I have a landcover map with many irregular polygons, with each polygon a uniform habitat type. I have a second shapefile of points, and a third shapefile with multi-ring buffers around those points. I would like to know the proportion of each habitat type within each buffer for each individual point (or even area rather than proportion), ideally as additional columns in the attribute table of the buffer shapefile.

How can I do this without repeatedly clipping the landcover map to each buffer and then manually calculating the proportions? (In my full data set I have 190 points, each with 150 buffers, so 28,500 rows, i.e. I need to automate this as much as possible).

Example, landcover polygons and points;

enter image description here

Concentric buffers around a single point;

enter image description here

So in the example above, my desired output for the first three buffers for this one point would look something like this;

enter image description here

  • Have you tried to vectorize the land cover raster ? Commented Jul 15, 2019 at 12:03
  • @J.Monticolo It is a shapefile, not a raster. I've considered converting to a raster and then using Zonal Histogram, but I was wondering if there is a direct alternative using the vectors as they are.
    – EcologyTom
    Commented Jul 15, 2019 at 12:08

2 Answers 2


Here my solution :

To do that, I've :

  • a donut ring buffer table buffers with two fields point_id (id of the belonging point) and distance (distance of the donut buffer).
  • a landcover table landcover with one field habtype with the habitat type.

In Virtual Layers :

WITH dat AS (SELECT buffers.point_id,
ST_AREA(ST_INTERSECTION(landcover.geometry, buffers.geometry)) AS area
FROM landcover, buffers
WHERE ST_INTERSECTION(landcover.geometry, buffers.geometry) IS NOT NULL),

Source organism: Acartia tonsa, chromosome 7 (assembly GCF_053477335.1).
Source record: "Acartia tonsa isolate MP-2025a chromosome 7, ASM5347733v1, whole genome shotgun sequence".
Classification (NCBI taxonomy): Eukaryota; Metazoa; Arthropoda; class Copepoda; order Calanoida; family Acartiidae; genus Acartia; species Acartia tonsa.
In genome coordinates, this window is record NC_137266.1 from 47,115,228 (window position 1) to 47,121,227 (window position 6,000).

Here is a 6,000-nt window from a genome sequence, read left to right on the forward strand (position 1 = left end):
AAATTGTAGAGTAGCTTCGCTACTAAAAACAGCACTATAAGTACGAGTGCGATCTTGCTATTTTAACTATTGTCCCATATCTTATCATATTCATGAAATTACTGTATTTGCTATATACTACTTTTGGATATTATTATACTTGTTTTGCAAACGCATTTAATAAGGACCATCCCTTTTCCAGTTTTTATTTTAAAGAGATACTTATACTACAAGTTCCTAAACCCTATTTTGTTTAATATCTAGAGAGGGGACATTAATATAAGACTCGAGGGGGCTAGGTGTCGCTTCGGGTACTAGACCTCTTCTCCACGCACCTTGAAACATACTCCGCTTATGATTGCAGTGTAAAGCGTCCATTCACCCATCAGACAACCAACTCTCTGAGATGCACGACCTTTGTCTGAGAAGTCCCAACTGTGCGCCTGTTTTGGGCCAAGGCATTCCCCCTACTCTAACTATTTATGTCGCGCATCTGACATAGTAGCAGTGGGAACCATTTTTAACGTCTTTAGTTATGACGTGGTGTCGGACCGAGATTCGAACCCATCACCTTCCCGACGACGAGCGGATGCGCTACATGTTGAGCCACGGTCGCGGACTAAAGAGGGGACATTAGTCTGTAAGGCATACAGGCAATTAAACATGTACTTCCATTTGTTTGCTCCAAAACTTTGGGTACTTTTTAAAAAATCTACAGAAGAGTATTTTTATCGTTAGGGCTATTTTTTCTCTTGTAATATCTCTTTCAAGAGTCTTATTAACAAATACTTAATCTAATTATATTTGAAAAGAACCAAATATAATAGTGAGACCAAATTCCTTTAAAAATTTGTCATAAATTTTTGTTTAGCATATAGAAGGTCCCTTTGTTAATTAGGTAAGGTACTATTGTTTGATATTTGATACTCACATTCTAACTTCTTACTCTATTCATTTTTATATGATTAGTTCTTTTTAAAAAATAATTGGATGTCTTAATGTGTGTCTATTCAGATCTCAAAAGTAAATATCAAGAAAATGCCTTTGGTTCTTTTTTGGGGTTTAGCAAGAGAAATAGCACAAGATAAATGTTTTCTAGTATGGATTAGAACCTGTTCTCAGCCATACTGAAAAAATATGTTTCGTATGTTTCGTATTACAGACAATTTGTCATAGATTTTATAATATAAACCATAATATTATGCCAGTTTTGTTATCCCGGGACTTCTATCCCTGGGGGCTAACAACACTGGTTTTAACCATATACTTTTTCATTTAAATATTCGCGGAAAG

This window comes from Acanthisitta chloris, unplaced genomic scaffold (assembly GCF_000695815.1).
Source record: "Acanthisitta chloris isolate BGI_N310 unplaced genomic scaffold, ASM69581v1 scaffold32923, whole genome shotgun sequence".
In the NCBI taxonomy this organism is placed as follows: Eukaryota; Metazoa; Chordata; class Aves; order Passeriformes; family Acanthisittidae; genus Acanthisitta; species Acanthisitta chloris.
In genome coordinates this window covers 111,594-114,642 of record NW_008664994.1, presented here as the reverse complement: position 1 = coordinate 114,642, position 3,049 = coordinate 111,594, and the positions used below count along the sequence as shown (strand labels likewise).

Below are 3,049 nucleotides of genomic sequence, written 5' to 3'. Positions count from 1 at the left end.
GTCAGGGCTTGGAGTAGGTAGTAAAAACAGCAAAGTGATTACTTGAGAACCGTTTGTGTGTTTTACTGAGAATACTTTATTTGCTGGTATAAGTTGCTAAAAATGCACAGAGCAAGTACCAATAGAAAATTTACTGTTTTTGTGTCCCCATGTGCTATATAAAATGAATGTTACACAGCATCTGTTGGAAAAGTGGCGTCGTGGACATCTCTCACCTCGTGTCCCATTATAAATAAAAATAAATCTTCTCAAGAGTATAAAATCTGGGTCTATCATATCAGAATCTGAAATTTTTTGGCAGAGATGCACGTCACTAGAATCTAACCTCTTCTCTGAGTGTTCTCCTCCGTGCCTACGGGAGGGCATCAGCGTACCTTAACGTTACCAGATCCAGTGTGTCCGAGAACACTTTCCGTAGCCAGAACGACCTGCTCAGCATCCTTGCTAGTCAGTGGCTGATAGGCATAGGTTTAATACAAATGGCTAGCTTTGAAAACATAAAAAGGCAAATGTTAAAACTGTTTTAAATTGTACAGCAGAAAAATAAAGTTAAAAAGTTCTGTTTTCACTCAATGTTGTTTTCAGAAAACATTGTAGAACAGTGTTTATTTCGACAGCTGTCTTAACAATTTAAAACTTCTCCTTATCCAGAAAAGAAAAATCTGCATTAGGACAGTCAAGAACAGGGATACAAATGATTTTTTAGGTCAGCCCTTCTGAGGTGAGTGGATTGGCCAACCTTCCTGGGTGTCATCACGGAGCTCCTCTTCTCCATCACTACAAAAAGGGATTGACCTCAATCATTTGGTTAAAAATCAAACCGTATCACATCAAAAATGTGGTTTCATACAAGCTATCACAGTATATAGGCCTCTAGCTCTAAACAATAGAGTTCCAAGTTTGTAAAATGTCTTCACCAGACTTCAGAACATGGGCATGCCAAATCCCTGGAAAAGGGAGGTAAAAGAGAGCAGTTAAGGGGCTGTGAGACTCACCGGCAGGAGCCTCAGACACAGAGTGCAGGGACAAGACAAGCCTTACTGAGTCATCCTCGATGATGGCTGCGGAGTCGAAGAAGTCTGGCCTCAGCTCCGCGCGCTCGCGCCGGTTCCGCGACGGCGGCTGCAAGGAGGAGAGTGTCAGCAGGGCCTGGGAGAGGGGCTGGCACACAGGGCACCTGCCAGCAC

surf_dist AS (
SELECT dat.point_id,
SUM(area) AS tot_area
FROM dat
GROUP BY dat.point_id, dat.distance),

surf_hab_dist AS (
SELECT dat.point_id,
SUM(area) AS tot_hab_area
FROM dat
GROUP BY dat.point_id, dat.distance, dat.habtype),

prop_hab AS (SELECT shd.point_id,
shd.tot_hab_area / sd.tot_area * 100 AS val
FROM surf_dist sd
INNER JOIN surf_hab_dist shd ON (sd.point_id = shd.point_id AND sd.distance = shd.distance)),

pivot AS (SELECT prop_hab.point_id,
CASE WHEN prop_hab.habtype = "Yellow" THEN prop_hab.val
ELSE 0 END AS habtype1,
CASE WHEN prop_hab.habtype = "Pale_green" THEN prop_hab.val
ELSE 0 END AS habtype2
FROM prop_hab)

SELECT pivot.point_id,
SUM(pivot.habtype1) AS habtype1,
SUM(pivot.habtype2) AS habtype2
FROM pivot
GROUP BY pivot.point_id, pivot.distance

In the pivot query part, add as many :

  WHEN prop_hab.habtype = "Pale_green"
  THEN prop_hab.val
  ELSE 0
END AS habtype2

as needed (one by type of desired habitat type) by replacing correct values, and in the last part, equivalent SUM(pivot.habtype1) AS habtype1.

  • Thanks a lot for this +1. In the end I used the workflow I detail in my answer, but I appreciate your input.
    – EcologyTom
    Commented Jul 18, 2019 at 9:50

In the end I followed this work flow;

  1. Converted the land cover classes to numbers

  2. Rasterised the landcover shapefile (Raster > Conversion > Rasterize)

  3. Used the zonal histogram tool to calculate the number of raster pixels in each buffer ring. (Toolbox > Raster Analysis > Zonal histogram)

It took a while. @J.Monticolo's answer may be much more efficient, I didn't test it. My approach gave me exactly what I was looking for.

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